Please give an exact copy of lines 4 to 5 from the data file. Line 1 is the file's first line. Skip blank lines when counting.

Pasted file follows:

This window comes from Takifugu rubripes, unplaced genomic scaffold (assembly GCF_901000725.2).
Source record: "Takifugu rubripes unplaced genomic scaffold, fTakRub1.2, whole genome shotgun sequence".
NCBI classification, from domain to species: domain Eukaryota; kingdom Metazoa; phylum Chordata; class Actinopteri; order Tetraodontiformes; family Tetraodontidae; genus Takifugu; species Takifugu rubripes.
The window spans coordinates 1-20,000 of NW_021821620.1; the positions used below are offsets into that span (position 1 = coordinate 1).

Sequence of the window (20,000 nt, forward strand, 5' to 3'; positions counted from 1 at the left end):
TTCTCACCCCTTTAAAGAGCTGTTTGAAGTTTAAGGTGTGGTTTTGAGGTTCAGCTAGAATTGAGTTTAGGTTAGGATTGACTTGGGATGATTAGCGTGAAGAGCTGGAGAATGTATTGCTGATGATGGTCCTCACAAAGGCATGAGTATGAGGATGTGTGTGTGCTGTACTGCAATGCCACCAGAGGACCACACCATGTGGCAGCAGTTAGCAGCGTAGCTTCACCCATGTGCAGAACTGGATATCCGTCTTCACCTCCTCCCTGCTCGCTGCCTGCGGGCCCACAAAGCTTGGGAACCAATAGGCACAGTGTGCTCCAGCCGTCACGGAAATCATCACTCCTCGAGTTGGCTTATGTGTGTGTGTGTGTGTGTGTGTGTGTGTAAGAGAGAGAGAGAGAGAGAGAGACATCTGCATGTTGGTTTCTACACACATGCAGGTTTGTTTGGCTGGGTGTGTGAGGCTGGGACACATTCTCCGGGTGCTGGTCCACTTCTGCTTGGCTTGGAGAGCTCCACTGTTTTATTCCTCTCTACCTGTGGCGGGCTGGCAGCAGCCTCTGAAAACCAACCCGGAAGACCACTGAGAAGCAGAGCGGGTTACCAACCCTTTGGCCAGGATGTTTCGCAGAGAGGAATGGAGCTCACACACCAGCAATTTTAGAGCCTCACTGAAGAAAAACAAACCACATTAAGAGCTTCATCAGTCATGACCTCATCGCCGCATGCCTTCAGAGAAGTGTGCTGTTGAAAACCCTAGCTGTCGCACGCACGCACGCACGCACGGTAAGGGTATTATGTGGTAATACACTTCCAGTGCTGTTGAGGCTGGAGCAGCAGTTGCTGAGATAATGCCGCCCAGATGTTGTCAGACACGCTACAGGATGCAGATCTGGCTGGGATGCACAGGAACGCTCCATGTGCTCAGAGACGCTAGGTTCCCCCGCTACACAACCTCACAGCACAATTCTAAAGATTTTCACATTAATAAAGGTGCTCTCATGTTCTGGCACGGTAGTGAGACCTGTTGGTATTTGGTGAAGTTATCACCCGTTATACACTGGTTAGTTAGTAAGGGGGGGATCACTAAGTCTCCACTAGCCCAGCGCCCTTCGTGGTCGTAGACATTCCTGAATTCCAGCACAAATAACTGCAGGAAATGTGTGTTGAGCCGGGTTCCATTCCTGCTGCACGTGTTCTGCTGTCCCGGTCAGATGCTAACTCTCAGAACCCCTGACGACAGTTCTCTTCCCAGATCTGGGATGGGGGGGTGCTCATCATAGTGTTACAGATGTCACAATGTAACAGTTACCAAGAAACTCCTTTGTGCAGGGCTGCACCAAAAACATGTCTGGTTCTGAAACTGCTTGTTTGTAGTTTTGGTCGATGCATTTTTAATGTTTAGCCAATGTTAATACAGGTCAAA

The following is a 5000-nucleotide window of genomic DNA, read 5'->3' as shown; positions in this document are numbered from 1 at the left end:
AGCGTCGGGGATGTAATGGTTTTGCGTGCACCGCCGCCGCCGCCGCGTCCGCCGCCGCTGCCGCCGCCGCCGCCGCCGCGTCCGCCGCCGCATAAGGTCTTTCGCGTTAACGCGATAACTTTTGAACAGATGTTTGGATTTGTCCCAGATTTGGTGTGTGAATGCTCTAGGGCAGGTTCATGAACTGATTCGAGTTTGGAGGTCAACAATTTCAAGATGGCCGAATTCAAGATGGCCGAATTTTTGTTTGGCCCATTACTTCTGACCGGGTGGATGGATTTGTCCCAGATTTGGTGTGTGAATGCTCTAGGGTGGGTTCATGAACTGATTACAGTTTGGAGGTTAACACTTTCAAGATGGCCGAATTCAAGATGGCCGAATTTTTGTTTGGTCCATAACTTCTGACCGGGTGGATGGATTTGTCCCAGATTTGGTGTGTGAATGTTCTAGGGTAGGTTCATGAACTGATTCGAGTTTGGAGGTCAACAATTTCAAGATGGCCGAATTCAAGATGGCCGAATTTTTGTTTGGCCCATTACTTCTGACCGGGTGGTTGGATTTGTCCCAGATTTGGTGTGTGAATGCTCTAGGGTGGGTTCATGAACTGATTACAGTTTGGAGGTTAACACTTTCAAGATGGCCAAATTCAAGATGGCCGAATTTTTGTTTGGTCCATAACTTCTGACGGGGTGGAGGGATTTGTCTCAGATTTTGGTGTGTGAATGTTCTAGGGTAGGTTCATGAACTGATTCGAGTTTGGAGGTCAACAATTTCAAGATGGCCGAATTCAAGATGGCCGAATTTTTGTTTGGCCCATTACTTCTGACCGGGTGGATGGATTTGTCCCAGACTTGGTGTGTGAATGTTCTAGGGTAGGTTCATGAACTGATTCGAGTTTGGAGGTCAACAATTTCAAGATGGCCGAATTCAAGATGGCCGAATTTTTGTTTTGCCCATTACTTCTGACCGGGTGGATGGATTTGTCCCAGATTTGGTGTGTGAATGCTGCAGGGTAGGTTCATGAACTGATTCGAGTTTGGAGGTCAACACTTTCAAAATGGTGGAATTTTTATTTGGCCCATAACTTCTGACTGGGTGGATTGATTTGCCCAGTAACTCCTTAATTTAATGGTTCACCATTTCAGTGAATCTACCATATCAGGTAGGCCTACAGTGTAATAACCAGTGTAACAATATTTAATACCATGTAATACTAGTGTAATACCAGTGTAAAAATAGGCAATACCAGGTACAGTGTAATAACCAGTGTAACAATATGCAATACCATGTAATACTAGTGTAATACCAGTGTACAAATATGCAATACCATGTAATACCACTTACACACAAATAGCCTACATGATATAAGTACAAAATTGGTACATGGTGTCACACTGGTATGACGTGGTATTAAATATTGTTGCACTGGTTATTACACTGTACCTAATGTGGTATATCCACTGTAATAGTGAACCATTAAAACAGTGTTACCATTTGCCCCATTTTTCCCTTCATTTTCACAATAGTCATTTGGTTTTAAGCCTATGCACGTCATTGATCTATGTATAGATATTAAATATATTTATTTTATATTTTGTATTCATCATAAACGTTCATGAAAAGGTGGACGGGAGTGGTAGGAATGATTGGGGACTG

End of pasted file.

The window spans coordinates 1-20,000 of NW_021821620.1; the positions used below are offsets into that span (position 1 = coordinate 1).

Sequence of the window (20,000 nt, forward strand, 5' to 3'; positions counted from 1 at the left end):